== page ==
entire lava cone could have been constructed in about 300 years at its
present rate of lava production. Eruptive activity at Bagana is
characterized by non-explosive effusion of viscous lava that maintains
a small lava dome in the summit crater, although explosive activity
occasionally producing pyroclastic flows also occurs. Lava flows form
dramatic, freshly preserved tongue-shaped lobes up to 50-m-thick with
prominent levees that descend the volcano's flanks on all sides.



Source: Darwin Volcanic Ash Advisory Centre (VAAC)
http://www.ssd.noaa.gov/VAAC/OTH/AU/messages.html





BATU TARA Komba Island (Indonesia) 7.792°S, 123.579°E; summit elev. 748 m



Based on analyses of satellite imagery, the Darwin VAAC reported that
during 29 September-5 October ash plumes from Batu Tara rose to an
altitude of 1.5 km (5,000 ft) a.s.l. and drifted 35-95 km W and NW.



Geologic Summary. The small isolated island of Batu Tara in the Flores
Sea about 50 km north of Lembata (formerly Lomblen) Island contains a
scarp on the eastern side similar to the Sciara del Fuoco of Italy's
Stromboli volcano. Vegetation covers the flanks of Batu Tara to within
50 m of the 748-m-high summit. Batu Tara lies north of the main
volcanic arc and is noted for its potassic leucite-bearing basanitic
and tephritic rocks. The first historical eruption from Batu Tara,
during 1847-52, produced explosions and a lava flow.



Source: Darwin Volcanic Ash Advisory Centre (VAAC)
http://www.ssd.noaa.gov/VAAC/OTH/AU/messages.html





DUKONO Halmahera 1.68°N, 127.88°E; summit elev. 1335 m



Based on analyses of satellite imagery, the Darwin VAAC reported that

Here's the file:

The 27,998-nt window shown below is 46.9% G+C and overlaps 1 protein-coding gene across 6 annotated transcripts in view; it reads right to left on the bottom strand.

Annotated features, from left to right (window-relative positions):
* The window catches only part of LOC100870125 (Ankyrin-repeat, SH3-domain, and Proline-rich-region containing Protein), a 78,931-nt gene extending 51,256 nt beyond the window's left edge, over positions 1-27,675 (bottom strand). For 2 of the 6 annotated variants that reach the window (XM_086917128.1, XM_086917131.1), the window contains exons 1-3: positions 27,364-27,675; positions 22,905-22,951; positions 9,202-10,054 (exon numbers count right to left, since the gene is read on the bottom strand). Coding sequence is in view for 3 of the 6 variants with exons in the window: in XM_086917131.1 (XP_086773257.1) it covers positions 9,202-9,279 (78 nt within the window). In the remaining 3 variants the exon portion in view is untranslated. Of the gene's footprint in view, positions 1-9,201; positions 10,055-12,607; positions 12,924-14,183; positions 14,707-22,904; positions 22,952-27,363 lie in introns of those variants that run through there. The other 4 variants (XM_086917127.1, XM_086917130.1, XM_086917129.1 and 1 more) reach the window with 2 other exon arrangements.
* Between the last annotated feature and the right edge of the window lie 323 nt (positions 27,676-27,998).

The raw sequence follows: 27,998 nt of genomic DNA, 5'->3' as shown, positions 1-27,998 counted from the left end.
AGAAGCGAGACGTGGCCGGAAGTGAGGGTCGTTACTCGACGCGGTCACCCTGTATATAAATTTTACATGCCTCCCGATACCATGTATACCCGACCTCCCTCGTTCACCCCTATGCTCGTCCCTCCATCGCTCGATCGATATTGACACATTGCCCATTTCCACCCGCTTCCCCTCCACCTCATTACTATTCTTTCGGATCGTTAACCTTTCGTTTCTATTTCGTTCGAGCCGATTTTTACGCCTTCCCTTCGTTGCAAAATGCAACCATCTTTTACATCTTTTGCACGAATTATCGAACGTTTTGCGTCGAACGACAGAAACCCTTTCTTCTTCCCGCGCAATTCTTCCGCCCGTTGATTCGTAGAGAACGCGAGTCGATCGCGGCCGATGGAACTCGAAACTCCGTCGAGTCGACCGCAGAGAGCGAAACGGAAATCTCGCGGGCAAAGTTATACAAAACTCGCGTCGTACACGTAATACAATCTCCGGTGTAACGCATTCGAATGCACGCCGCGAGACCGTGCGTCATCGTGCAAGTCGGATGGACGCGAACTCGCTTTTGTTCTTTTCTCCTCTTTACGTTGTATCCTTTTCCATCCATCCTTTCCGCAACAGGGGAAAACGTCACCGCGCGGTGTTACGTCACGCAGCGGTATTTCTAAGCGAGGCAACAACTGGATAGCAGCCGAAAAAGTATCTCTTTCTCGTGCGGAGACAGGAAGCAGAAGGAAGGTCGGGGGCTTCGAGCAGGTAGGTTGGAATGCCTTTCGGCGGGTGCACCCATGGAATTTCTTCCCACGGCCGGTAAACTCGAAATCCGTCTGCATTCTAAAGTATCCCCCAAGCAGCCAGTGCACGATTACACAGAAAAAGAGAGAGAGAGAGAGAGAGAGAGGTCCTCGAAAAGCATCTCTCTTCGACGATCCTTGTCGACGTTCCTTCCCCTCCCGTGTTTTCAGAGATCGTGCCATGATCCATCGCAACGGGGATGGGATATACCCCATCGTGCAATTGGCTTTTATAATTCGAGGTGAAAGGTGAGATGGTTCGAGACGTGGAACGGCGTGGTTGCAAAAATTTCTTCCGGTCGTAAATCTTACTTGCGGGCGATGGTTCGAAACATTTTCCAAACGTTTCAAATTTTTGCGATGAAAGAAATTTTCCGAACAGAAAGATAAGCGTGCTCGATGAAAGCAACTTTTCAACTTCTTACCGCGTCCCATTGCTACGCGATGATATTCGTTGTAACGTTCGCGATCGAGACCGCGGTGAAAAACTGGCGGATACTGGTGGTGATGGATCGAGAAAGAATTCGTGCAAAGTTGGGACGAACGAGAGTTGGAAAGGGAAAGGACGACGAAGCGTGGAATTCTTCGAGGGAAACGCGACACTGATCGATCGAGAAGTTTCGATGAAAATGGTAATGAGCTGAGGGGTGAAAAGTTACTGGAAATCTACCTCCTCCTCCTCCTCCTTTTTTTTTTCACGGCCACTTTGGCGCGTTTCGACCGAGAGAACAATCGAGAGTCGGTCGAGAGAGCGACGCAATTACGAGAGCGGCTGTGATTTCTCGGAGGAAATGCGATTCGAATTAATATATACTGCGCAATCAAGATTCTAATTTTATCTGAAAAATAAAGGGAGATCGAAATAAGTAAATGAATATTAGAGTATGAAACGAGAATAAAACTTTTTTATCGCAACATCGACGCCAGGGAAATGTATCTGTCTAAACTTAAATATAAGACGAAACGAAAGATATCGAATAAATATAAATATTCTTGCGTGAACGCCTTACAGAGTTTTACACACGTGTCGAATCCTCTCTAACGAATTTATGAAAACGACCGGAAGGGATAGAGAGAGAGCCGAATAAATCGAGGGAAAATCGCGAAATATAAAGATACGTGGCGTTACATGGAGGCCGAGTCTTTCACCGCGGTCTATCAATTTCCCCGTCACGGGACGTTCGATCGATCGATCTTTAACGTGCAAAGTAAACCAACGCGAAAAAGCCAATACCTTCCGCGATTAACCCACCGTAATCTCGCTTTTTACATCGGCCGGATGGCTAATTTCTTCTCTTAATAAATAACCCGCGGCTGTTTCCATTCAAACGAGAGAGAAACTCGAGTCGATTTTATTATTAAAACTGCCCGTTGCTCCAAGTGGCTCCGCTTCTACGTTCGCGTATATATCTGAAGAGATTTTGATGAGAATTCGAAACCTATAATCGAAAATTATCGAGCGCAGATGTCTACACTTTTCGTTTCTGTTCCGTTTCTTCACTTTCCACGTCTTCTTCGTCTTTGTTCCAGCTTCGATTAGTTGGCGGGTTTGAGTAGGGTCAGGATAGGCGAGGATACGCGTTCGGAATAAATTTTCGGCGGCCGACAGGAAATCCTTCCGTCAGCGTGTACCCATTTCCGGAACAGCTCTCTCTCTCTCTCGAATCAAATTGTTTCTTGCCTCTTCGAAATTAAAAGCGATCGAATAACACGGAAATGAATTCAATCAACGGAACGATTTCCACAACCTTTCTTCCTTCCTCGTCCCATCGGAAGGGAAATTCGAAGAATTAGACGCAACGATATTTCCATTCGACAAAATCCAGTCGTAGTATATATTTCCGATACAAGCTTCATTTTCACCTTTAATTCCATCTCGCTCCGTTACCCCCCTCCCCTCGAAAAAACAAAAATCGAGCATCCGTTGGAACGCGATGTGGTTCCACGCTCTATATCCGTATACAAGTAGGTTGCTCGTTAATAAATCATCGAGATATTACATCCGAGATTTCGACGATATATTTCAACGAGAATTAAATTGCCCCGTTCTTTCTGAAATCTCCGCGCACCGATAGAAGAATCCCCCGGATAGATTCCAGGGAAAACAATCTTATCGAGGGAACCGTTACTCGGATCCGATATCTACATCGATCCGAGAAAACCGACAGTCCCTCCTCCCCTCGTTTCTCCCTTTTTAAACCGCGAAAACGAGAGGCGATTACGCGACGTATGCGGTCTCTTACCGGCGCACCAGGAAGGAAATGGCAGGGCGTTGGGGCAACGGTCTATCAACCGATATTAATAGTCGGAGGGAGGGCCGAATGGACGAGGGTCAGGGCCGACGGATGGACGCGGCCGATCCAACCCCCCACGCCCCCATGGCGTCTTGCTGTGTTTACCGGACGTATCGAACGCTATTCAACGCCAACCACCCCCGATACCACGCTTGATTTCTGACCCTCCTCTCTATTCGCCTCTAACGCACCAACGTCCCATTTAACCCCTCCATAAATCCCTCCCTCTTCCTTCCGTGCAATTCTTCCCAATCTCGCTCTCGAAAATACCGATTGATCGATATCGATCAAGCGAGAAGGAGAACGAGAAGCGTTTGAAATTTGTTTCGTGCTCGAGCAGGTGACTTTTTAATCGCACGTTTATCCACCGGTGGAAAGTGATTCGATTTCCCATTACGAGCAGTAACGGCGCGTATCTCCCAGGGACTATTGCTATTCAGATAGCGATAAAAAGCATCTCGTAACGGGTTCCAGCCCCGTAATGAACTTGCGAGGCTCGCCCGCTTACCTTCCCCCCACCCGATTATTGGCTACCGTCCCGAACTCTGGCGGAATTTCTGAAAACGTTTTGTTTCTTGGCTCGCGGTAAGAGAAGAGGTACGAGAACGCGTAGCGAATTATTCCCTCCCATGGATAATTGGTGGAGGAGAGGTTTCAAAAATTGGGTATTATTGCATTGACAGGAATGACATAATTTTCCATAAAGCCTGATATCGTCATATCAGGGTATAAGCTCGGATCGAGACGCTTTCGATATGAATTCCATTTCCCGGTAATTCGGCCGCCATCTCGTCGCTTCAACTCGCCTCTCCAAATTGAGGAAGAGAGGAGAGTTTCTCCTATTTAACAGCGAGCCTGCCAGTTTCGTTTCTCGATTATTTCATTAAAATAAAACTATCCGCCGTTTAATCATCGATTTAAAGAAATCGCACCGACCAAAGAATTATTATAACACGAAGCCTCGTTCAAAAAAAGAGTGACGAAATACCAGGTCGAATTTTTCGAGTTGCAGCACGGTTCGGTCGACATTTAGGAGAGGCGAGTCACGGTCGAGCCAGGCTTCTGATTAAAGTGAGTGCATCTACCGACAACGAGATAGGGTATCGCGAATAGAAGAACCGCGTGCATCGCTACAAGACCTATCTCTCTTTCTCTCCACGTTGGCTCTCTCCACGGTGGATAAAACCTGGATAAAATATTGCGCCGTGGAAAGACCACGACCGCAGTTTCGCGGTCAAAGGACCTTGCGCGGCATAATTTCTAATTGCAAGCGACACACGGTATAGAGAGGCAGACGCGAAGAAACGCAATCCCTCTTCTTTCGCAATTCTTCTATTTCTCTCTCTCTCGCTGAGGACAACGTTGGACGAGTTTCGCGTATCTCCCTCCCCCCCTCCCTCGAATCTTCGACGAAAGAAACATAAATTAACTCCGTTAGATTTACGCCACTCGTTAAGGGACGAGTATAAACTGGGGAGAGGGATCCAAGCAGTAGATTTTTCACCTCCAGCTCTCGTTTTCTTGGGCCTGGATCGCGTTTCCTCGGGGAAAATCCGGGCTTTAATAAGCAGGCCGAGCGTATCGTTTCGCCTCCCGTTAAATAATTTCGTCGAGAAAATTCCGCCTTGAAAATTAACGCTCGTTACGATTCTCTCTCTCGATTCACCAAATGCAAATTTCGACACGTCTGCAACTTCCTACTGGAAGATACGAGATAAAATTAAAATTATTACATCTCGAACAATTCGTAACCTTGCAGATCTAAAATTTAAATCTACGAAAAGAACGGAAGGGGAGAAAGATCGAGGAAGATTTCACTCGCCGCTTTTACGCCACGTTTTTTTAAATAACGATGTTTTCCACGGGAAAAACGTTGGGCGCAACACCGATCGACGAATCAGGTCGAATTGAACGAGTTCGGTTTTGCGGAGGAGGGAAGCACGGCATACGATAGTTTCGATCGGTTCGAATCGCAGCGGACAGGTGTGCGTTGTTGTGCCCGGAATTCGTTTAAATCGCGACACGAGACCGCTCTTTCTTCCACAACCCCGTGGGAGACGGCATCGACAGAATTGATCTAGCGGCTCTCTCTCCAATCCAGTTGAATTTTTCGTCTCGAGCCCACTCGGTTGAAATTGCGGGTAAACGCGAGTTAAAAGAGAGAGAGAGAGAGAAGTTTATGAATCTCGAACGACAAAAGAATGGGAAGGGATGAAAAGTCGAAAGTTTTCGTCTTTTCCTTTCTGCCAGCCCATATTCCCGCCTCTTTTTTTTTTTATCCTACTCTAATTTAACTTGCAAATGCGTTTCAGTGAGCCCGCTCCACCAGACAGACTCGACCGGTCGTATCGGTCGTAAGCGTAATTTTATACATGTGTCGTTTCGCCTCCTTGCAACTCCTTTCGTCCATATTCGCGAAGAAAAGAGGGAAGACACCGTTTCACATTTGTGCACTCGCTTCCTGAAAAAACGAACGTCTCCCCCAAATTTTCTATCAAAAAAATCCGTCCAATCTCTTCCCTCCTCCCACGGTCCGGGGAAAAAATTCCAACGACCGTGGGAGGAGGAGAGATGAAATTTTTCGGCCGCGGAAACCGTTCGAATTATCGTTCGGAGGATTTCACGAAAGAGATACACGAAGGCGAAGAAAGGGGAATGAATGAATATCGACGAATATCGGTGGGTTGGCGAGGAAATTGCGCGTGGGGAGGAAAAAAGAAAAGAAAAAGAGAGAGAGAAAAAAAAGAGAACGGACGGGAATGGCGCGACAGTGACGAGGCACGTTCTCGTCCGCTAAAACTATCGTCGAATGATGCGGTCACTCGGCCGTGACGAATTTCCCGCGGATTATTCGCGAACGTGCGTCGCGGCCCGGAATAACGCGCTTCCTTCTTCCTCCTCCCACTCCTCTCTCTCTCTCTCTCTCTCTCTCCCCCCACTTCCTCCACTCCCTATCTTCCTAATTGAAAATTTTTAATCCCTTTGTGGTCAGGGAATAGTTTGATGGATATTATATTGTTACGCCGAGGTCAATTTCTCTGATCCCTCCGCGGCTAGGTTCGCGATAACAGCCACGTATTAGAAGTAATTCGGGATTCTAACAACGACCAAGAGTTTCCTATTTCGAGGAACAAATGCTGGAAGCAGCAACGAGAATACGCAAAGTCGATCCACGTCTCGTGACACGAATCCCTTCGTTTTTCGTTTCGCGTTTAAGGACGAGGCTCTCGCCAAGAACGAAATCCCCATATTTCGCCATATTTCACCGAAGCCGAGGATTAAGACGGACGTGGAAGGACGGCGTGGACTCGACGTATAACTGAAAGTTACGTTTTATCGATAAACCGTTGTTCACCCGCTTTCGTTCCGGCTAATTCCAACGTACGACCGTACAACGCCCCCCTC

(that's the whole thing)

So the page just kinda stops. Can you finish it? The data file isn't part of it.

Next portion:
during 1-4 October ash plumes from Dukono rose to an altitude of 2.4
km (8,000 ft) a.s.l. and drifted 55-205 km W and NW.



Geologic Summary. Reports from this remote volcano in northernmost
Halmahera are rare, but Dukono has been one of Indonesia's most active
volcanoes. More-or-less continuous explosive eruptions, sometimes
accompanied by lava flows, occurred from 1933 until at least the
mid-1990s, when routine observations were curtailed. During a major
eruption in 1550, a lava flow filled in the strait between Halmahera
and the N-flank cone of Gunung Mamuya. Dukono is a complex volcano
presenting a broad, low profile with multiple summit peaks and
overlapping craters. Malupang Wariang, 1 km SW of Dukono's summit
crater complex, contains a 700 x 570 m crater that has also been
active during historical time.



Source: Darwin Volcanic Ash Advisory Centre (VAAC)
http://www.ssd.noaa.gov/VAAC/OTH/AU/messages.html





FUEGO Guatemala 14.473°N, 90.880°W; summit elev. 3763 m



INSIVUMEH reported that on 2 October a seismic station near Fuego
recorded some explosions and a possible lahar that traveled SE.
Weather prevented visual observations. During 4-5 October, explosions
ejected incandescent material above the crater and produced ash plumes
that rose 500-700 m above the crater.



Geologic Summary. Volcán Fuego, one of Central America's most active
volcanoes, is one of three large stratovolcanoes overlooking
Guatemala's former capital, Antigua. The scarp of an older edifice,
Meseta, lies between 3,763-m-high Fuego and its twin volcano to the N,
Acatenango. Construction of Meseta volcano continued until the late
Pleistocene or early Holocene, after which growth of the modern Fuego
volcano continued the southward migration of volcanism that began at
Acatenango. Frequent vigorous historical eruptions have been recorded
at Fuego since the onset of the Spanish era in 1524, and have produced
major ashfalls, along with occasional pyroclastic flows and lava
flows. The last major explosive eruption from Fuego took place in
1974, producing spectacular pyroclastic flows visible from Antigua.



Source: Instituto Nacional de Sismologia, Vulcanologia, Meteorologia,
e Hidrologia (INSIVUMEH) http://www.insivumeh.gob.gt/





KARYMSKY Eastern Kamchatka (Russia) 54.05°N, 159.45°E; summit elev. 1536 m



KVERT reported that seismic activity from Karymsky was at background
levels during 22-24 September and above background levels during 25-29
September. The elevated seismicity suggested that ash explosions had
occurred. Ash plumes rose to altitudes of 3-4.5 km (9,800-14,800 ft)
a.s.l. during 25-27 September. Thermal anomalies were seen in
satellite imagery on 23, 25, and 28 September, and ash plumes drifted
83 km SE on 28 September. The Aviation Color Code level remained at
Orange.



Geologic Summary. Karymsky, the most active volcano of Kamchatka's
eastern volcanic zone, is a symmetrical stratovolcano constructed